In my previous post I’ve talked about setting up 2 instances of tomcat on the same machine. This post is the second one of my series about load balancing instances of tomcats on a single machine as it’s a continuation of the first one. it talks essentially about how the real load balancing can be setup using mod_jk. Again in this post we are going to referrence our tomcat servers timo and pumba that we setup during the first post.
Apache mod_jk is a module for apache but maintained separately. In case you don’t have apache installed already, then install it with the following command:
$ sudo apt-get install apache2
We now need to install the module mod_jk .Unlike mod_proxy which is newer and comes bundled and maintained with apache2, mod_jk is installed differently. It’s module name can differ from distribution to distribution but, on Ubuntu we use the following to install it:
$ sudo apt-get install libapache2-mod-jk
Let’s pause here. Most of the time, modules come bundled with apache2 but not enabled. In Ubuntu they are found under the folder
They are enabled with a command a2enmod. Its usage is simple:
[bash]$ sudo a2enmod name-of-the-module[/bash]
Once the command is successful it creates s symbolic link of the
to the folder
That’s generally what happens but in our case , we won’t need to call the a2enmod command because as soon as libapache2-mod-jk is installed it’s enabled as well so it has both jk.conf and jk.load in the available as well as the enabled folder(but as a symbolic link)
Let’s edit jk.conf in the /etc/apache2/mods-available folder.
$ nano /etc/apache2/mods-available
Find and change this line
to look like the line below
Comment out the
Deny from all
Allow from 127.0.0.1 # you can add other ips separated by a space
In the location tag, we are instructing apache2 to do use the worder jk-status when the url /jk-manager white list of IPs where connections should be allowed from.
Let’s create our own workers.properties file, a much simpler one. We will put it inside apache2 folder: /etc/apache2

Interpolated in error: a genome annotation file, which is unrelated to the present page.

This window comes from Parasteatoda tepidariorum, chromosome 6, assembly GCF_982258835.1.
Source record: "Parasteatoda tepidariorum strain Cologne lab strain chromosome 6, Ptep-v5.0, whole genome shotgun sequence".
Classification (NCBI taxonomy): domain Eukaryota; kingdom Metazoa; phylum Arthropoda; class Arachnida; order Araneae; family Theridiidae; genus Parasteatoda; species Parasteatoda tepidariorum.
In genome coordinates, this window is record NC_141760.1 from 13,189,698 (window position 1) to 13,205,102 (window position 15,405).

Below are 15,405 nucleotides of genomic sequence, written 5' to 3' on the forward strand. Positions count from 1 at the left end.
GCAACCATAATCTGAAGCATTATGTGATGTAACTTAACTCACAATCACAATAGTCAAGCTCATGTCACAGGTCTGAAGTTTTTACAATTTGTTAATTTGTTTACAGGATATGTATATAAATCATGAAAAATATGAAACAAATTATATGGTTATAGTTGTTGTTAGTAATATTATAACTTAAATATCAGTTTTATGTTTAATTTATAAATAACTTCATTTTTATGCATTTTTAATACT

$ sudo nano /etc/apache2/workers.properties
worker.list=loadbalancer,jk-status # configure list of workers to run
worker.timo.port=8009 # ajp port on timo server
worker.pumba.port=8010 # ajp port on pumba server
#setup the load-balancer
# Status worker for managing load balancer
worker.jk-status.type=status # setting type of jk-status’ worker.
To be able to let the 2 servers timo and pumba look like a distributed system where users would not have to call them using 2 differents ports etc, we will setup a virtualhost on apache2 so that it will interface them, and then load balance them.
Let’s configure the virtualhost. We are going to create it Ubuntu’s way as in the /etc/apache2/sites-available folder.The file name is ourtimoandpumba.org it’s also the name of the virtualhost that we will have to enable later
$ nano /etc/apache2/sites-available/ourtimoandpumba.org
ServerAdmin [email protected]
JkMount /* loadbalancer
JkMount /jk-manager/* jk-status
CustomLog /var/log/apache2/ourtimoandpumba_access_log combined
After saving with crtl +X combination we need to enable the virtualhost unless it won’t be available. This supposed there is a domain name of the name ourtimoandpumba.org which is already pointed to the IP of the our physical server. As opposed to a2enmod to enable a module, we use a2ensite for virtualhost enabling.
$ sudo a2ensite ourtimoandpumba.org
$ sudo service apache2 restart # a reload as in service apache2 reload should be enough though
Voila! you have a load balancer managing your “cluster” of tomcat instances